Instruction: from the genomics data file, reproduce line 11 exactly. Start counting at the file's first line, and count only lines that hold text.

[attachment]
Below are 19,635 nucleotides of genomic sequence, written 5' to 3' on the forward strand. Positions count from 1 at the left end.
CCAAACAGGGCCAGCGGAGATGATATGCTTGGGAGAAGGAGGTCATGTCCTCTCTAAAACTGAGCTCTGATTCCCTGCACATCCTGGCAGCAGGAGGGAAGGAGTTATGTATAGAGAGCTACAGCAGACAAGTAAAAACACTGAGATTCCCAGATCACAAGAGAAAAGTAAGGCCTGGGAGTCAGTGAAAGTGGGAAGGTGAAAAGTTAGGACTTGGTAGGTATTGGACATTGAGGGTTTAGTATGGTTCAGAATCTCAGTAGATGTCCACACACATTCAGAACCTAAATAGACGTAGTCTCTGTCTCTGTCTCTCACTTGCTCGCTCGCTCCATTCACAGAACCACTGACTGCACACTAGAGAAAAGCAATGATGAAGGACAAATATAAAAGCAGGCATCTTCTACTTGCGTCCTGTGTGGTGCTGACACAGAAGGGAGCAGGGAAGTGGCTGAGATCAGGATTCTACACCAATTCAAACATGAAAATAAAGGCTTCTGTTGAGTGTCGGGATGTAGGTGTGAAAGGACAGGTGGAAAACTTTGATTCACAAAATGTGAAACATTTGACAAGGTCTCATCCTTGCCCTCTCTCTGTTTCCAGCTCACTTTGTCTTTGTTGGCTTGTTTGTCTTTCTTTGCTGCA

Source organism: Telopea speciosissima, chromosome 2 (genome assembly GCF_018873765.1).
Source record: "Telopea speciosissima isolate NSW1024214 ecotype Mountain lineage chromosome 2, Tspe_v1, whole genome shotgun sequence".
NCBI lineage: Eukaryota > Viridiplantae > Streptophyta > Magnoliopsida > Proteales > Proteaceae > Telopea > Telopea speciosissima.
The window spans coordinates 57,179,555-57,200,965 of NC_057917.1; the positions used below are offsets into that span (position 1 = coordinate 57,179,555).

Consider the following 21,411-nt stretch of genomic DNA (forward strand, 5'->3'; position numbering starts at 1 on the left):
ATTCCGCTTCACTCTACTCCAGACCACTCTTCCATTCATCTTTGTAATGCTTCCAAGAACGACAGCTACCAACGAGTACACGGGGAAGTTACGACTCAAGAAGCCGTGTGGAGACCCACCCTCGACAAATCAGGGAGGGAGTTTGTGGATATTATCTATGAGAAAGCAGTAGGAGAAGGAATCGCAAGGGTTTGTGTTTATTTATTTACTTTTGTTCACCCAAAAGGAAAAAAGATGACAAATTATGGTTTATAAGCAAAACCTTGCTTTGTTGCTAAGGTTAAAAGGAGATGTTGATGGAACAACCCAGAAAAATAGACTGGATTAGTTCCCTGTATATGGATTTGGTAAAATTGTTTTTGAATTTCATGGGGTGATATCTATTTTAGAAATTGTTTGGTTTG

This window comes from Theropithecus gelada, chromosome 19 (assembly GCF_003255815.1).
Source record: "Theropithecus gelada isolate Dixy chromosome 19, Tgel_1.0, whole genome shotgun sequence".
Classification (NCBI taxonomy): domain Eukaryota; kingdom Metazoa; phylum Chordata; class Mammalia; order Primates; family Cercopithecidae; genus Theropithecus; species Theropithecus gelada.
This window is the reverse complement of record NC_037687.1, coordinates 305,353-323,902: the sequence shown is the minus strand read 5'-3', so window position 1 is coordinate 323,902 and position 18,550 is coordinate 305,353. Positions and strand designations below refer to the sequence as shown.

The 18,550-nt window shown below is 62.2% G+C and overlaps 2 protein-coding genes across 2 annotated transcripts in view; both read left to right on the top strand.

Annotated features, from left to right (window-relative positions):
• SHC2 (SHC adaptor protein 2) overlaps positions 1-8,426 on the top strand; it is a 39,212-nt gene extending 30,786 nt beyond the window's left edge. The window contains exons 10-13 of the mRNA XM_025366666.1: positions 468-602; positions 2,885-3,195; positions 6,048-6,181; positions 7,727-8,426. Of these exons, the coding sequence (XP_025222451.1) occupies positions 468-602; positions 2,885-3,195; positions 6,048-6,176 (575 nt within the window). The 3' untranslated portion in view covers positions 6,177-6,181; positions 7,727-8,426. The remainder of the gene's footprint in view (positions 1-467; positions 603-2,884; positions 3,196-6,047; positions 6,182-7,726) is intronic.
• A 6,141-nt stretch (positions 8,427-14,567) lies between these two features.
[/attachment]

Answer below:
Classification (NCBI taxonomy): domain Eukaryota; kingdom Metazoa; phylum Chordata; class Mammalia; order Primates; family Cercopithecidae; genus Theropithecus; species Theropithecus gelada.